Reading, writing, composing, painting . . . and several people have already come into the gallery offering pleasant conversations. All of this is working together nicely, and I feel that the world is affirming today. We need more of that. Once I get more progress done on the paintings, I’ll post them for readers to see. In the meantime I thank you always for reading.

I make art in order to discover.

I journal when I feel alone.

I blog to remind myself I am not alone.

Vaquero

August 10, 2021
Cropped Image from one of my larger watercolors

Years ago I created a watercolor on a full-size sheet of paper depicting the Fort Worth cattle drive that occurs twice a day in the stockyards. I awoke this morning with an idea about cropping out a vaquero in the composition to see if I could create a decent piece with just him in the shot against a Southwest backdrop.


Beginnings of a 5 x 7″ watercolor study

If I can pull off a decent 5 x 7″ study of this, then I’ll move up to an 8 x 10″ painting in hopes of creating something presentable in a frame.

Thanks for reading.

Business Opening Back up Around Gallery at Redlands

August 10, 2021
Queen Street Grille Re-Opening for Lunch Today

Queen Street Grille curtailed its activity lately with the departure of their chef a few weeks ago. Today a new cook has opened the restaurant for lunch. The evening menu is still light as we wait for a new chef to assume duties around August 20. It’s great to see more people coming into the hotel now for dining. The bar is still keeping its regular hours as well.

We have moved things around in the gallery as new art has arrived to replace the pieces recently sold. I still plan to stay on the premises at least until tomorrow. I’ve enjoyed renewing acquaintances with friends in the neighborhood I haven’t seen lately.

Planning for the “Wayne & Stacy” Show next week!

Barring a COVID roadblock, we’re scheduled for our next Gallery Talk for Friday night August 20 at 7 p.m. Wayne will travel from Bonne Terre, Missouri and Stacy will come from Bedford, Texas. Together they will share their perspectives (and humor) about the creative dynamics the artist experiences. You won’t want to miss this event in The Gallery at Redlands.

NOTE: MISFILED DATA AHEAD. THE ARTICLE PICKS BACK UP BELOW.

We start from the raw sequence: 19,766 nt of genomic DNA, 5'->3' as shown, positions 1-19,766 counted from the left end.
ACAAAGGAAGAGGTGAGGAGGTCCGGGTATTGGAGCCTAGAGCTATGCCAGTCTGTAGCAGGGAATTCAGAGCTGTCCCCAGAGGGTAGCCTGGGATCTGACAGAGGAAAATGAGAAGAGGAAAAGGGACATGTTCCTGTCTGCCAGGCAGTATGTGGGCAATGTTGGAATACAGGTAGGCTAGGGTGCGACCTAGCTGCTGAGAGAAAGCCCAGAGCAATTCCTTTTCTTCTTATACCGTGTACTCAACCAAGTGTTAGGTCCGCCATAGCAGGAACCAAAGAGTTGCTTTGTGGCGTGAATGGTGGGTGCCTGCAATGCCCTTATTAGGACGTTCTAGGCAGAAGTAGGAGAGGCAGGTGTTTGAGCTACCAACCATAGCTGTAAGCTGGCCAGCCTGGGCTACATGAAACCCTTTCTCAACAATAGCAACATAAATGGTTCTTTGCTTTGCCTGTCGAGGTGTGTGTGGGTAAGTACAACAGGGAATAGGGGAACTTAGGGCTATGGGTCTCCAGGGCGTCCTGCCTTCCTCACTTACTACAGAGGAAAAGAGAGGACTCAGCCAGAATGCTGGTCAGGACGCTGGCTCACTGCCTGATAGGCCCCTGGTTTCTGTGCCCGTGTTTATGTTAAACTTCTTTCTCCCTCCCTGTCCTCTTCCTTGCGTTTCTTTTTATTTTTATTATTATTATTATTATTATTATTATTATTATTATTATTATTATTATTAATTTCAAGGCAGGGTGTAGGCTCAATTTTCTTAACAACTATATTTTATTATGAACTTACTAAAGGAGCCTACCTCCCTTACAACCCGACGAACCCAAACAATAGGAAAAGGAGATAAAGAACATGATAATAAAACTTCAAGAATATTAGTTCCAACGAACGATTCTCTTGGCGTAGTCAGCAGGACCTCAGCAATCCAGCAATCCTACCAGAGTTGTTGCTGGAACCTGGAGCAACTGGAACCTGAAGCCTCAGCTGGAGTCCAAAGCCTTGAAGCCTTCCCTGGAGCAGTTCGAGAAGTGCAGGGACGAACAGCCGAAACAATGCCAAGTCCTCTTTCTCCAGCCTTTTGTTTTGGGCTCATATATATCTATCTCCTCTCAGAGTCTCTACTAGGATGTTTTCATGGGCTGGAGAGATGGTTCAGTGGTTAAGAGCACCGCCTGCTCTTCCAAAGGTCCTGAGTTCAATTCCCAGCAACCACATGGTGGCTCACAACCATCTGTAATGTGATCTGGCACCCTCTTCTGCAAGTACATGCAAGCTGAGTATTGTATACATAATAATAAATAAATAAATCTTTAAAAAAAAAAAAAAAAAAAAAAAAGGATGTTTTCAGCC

I hope later today to present some new work online as I continue my own creative pursuits. For the moment, it’s geting a little busy in the gallery so I’ll need to sign off for now . . .

Ring the Bells that Still Can Ring

August 7, 2021
Leonard Cohen, Pencil Drawing Created this Morning

There is a crack, a crack in everything. Thats how the light gets in.

Leonard Cohen, “Anthem”

The church bells from Sacred Heart across the street from the gallery woke me this morning, as they always do. But this Saturday morning was different. As I listened, I heard in my mind’s ear Leonard Cohen singing “Anthem”–“Ring the bells that still can ring . . . ” Tears came to my eyes. Really. I found myself wishing I had packed his book The Flame for my weeklong stay here in Palestine. The Flame is a collection of Cohen’s final writings and fragments he had attempted to publish before his death. Fortunately for us, his son gathered up all the work, edited it and wrote a precious Introduction. Now I wish I had it in hand to read today.

I feel thoroughly refreshed by Cohen’s rich collection of ideas this morning. For a number of days I’ve felt flat; ideas were not coming, and I expect them. When I stop experiencing such visitations, my world loses its color and flavor. I’m going to try now to explain what I mean by all this . . .